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A workflow is a collection of transitions that transition between states. Specifically, substanced.workflow implements event-driven finite-state machine workflows.

Workflows are used to ease following tasks when content goes through the lifecycle:

  • updating security (adding/removing permissions)
  • sending emails

States and transitions together with metadata are stored on the Workflow. Workflows are stored in config.registry.workflows. The only thing that content has from the workflow machinery is content.__workflow_state__ attribute that stores a dict of all workflow types and corresponding states assigned. When content is added to the database (ObjectAdded event is emitted), all relevant registered workflows are initialized for it.


  • Site-wide workflows
  • Multiple workflows per object
  • Content type specific workflows
  • Restrict transitions by permission
  • Configurable callbacks when entering state
  • Configurable callbacks when executing transition
  • Reset workflow to initial state

Adding a workflow

Suppose we want to add a simple workflow:

/-----\   <-- to_draft -----   /---------\
|draft|                        |published|
\-----/   --- to_publish -->   \---------/

Using add_workflow() Pyramid configuration directive:

>>> workflow = Workflow(initial_state="draft", type="article")
>>> workflow.add_state("draft")
>>> workflow.add_state("published")
>>> workflow.add_transition('to_publish', from_state='draft', to_state='published')
>>> workflow.add_transition('to_draft', from_state='published', to_state='draft')


>>> config.add_workflow(workflow, ('News',))

Interaction with the workflow

Retrieve a Workflow instance using the substanced.workflow.get_workflow():

>>> from substanced.workflow import get_workflow

>>> workflow = get_workflow(request, type='article', content_type='News')

Suppose there is a context object at hand, you can reset() its workflow to initial state:

>>> workflow.reset(context, request)

You could check it has_state() and assert state_of() context is initial state name of the workflow:

>>> assert workflow.has_state(context) == True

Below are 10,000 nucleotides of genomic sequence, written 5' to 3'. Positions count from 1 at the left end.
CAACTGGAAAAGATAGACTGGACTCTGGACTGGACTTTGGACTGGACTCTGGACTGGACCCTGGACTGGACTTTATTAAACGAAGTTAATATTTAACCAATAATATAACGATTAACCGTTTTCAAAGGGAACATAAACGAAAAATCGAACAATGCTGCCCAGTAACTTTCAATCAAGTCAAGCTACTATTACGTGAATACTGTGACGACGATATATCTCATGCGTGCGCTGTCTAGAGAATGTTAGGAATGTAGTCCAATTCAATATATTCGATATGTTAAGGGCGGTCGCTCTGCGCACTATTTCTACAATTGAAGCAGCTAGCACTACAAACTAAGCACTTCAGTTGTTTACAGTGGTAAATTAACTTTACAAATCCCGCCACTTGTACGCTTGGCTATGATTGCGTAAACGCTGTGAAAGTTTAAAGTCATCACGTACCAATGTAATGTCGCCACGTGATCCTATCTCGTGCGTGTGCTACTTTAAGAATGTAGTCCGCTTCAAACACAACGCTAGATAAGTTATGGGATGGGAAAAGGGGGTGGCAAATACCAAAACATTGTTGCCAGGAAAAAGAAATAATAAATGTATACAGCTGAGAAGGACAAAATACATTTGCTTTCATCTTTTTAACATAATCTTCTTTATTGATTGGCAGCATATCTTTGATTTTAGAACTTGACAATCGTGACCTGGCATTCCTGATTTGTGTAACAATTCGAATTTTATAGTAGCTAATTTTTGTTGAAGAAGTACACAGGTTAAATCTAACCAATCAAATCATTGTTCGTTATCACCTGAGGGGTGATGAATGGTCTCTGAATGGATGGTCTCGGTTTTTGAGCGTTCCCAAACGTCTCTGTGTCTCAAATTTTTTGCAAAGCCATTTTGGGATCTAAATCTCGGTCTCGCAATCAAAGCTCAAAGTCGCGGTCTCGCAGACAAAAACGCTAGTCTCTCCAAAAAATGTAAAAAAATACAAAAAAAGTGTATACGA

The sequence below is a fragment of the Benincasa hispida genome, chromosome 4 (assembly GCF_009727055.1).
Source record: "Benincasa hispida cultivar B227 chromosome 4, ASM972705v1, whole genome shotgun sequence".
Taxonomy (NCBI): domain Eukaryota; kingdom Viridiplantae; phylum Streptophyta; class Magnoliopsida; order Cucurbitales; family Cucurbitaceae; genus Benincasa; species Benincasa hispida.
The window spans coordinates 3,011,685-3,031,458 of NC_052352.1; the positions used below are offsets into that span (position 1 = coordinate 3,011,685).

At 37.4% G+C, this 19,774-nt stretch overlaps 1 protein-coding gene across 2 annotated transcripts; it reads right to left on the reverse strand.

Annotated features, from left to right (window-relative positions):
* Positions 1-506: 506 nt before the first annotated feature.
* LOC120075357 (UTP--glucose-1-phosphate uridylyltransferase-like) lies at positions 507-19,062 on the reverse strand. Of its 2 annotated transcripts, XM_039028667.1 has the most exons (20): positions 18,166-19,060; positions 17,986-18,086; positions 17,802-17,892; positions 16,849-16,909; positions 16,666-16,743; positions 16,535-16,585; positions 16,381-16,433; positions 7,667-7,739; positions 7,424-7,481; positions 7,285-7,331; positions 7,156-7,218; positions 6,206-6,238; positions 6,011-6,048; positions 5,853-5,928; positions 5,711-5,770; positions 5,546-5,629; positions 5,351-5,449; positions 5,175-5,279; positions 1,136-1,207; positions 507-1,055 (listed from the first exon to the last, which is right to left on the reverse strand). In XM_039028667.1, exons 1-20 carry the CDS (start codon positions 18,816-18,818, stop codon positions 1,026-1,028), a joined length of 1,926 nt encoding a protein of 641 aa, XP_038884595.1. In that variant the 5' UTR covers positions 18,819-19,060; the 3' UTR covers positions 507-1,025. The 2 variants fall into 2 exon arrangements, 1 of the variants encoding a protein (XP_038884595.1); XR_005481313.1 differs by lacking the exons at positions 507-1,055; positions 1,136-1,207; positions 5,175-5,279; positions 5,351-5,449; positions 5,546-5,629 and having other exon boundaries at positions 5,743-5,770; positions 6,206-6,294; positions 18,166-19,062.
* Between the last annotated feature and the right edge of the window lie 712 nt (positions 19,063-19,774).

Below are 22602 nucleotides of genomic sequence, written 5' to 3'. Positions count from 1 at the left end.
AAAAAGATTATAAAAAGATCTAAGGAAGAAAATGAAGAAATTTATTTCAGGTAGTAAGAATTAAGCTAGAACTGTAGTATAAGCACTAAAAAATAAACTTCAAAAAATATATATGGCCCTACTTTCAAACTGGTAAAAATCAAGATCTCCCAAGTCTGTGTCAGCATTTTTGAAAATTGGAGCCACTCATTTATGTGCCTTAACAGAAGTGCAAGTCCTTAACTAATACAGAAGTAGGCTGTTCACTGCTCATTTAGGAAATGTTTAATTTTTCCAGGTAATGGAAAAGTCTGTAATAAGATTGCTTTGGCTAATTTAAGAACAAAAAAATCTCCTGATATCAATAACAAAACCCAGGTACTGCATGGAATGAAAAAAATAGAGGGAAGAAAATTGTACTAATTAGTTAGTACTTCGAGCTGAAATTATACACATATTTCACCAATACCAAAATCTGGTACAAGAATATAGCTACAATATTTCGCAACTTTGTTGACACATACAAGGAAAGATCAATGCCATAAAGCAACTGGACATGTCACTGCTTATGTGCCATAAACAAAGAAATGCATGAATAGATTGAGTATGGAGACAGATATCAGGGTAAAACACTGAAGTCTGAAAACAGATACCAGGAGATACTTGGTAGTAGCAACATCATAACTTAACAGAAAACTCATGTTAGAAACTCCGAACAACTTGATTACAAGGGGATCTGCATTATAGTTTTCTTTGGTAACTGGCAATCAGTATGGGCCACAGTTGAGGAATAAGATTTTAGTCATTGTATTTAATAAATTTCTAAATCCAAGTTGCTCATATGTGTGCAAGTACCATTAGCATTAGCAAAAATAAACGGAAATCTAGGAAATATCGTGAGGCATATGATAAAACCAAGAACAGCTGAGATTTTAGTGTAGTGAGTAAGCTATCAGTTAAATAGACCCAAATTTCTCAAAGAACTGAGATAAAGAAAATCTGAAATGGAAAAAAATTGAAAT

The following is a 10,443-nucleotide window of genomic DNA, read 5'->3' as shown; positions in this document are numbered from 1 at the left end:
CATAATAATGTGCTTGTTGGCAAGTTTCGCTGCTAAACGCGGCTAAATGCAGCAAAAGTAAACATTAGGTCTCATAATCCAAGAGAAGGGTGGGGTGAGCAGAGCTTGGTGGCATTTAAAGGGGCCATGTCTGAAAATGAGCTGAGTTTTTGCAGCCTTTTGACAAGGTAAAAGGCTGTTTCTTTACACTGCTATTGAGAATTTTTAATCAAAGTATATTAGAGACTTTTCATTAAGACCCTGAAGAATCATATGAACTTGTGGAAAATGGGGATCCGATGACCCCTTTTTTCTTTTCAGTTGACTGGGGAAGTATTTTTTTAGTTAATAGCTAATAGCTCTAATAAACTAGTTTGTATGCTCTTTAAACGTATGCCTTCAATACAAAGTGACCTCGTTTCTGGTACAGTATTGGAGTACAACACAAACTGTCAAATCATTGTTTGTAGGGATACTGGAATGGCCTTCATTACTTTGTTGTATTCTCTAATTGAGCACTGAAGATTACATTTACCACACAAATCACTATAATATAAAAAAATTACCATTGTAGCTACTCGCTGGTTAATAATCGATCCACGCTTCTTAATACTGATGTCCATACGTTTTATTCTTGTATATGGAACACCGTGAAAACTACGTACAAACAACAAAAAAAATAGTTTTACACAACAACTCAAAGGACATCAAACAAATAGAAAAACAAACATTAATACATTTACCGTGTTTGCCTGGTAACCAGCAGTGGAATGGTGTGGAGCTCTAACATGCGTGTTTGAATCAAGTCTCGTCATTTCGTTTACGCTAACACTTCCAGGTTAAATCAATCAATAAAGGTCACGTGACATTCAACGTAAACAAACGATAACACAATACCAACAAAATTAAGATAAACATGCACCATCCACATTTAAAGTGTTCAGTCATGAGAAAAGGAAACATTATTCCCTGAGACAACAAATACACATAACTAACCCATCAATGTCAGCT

>>> assert workflow.state_of(context) == workflow.initial_state

List possible transitions from the current state of the workflow with get_transitions():

>>> workflow.get_transitions(context, request)
[{'from_state': 'draft',
  'callback': None,
  'permission': None,
  'name': 'to_publish',
  'to_state': 'published'}]

Execute a transition():

>>> workflow.transition(context, request, 'to_publish')

List all states of the workflow with get_states():

>>> workflow.get_states(context, request)
[{'name': 'draft',
  'title': 'draft',
  'initial': True,
  'current': False,
  'transitions': [{'from_state': 'draft',
                   'callback': None,
                   'permission': None,
                   'name': 'to_publish',
                   'to_state': 'published'}],
  'data': {'callback': None}},
 {'name': 'published',
  'title': 'published',
  'initial': False,
  'current': True,
  'transitions': [{'from_state': 'published',
                   'callback': None,
                   'permission': None,
                   'name': 'to_draft',
                   'to_state': 'draft'}],
  'data': {'callback': None}}]

Execute a transition_to_state():

>>> workflow.transition_to_state(context, request, 'draft')

Using callbacks

Typically you will want to define custom actions when transition is executed or when content enters a specific state. Let’s define a transition with a callback:

>>> def cb(context, **kw):
...     print "keywords: ", kw

>>> workflow.add_transition('to_publish_with_callback',
...                         from_state='draft',
...                         to_state='published',
...                         callback=cb)

When you execute the transition, callback is called:

>>> workflow.transition(context, request, 'to_publish_with_callback')
keywords: {'workflow': <Workflow ...>, 'transition': {'to_state': 'published', 'from_state': 'draft', ...}, request=<Request ...>}

To know more about callback parameters, read add_transition() signature.